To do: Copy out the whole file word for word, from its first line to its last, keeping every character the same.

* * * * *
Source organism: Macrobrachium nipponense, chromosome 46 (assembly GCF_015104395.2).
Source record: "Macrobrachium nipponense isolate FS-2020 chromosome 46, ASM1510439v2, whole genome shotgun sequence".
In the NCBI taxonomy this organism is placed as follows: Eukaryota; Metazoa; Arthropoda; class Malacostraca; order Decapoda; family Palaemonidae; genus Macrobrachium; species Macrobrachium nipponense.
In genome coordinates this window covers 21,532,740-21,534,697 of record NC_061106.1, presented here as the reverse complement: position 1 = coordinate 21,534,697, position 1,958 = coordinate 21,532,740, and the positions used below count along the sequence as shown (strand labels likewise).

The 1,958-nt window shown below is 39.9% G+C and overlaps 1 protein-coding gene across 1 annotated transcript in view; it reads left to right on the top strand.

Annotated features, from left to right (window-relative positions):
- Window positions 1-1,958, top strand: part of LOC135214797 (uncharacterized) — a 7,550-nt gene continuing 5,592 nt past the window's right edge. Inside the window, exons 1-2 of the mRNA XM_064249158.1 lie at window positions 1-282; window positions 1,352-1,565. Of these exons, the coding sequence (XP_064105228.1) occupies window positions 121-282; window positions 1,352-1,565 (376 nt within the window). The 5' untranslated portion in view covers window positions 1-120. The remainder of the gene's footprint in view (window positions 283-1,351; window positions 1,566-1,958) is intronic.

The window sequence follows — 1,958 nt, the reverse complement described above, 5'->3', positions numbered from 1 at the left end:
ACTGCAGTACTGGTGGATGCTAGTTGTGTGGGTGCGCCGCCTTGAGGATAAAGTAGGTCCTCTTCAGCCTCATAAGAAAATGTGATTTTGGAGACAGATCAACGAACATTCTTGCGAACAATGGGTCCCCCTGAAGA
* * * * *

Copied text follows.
Source organism: Macrobrachium nipponense, chromosome 46 (assembly GCF_015104395.2).
Source record: "Macrobrachium nipponense isolate FS-2020 chromosome 46, ASM1510439v2, whole genome shotgun sequence".
In the NCBI taxonomy this organism is placed as follows: Eukaryota; Metazoa; Arthropoda; class Malacostraca; order Decapoda; family Palaemonidae; genus Macrobrachium; species Macrobrachium nipponense.
In genome coordinates this window covers 21,532,740-21,534,697 of record NC_061106.1, presented here as the reverse complement: position 1 = coordinate 21,534,697, position 1,958 = coordinate 21,532,740, and the positions used below count along the sequence as shown (strand labels likewise).

The 1,958-nt window shown below is 39.9% G+C and overlaps 1 protein-coding gene across 1 annotated transcript in view; it reads left to right on the top strand.

Annotated features, from left to right (window-relative positions):
- Window positions 1-1,958, top strand: part of LOC135214797 (uncharacterized) — a 7,550-nt gene continuing 5,592 nt past the window's right edge. Inside the window, exons 1-2 of the mRNA XM_064249158.1 lie at window positions 1-282; window positions 1,352-1,565. Of these exons, the coding sequence (XP_064105228.1) occupies window positions 121-282; window positions 1,352-1,565 (376 nt within the window). The 5' untranslated portion in view covers window positions 1-120. The remainder of the gene's footprint in view (window positions 283-1,351; window positions 1,566-1,958) is intronic.

The window sequence follows — 1,958 nt, the reverse complement described above, 5'->3', positions numbered from 1 at the left end:
ACTGCAGTACTGGTGGATGCTAGTTGTGTGGGTGCGCCGCCTTGAGGATAAAGTAGGTCCTCTTCAGCCTCATAAGAAAATGTGATTTTGGAGACAGATCAACGAACATTCTTGCGAACAATGGGTCCCCCTGAAGA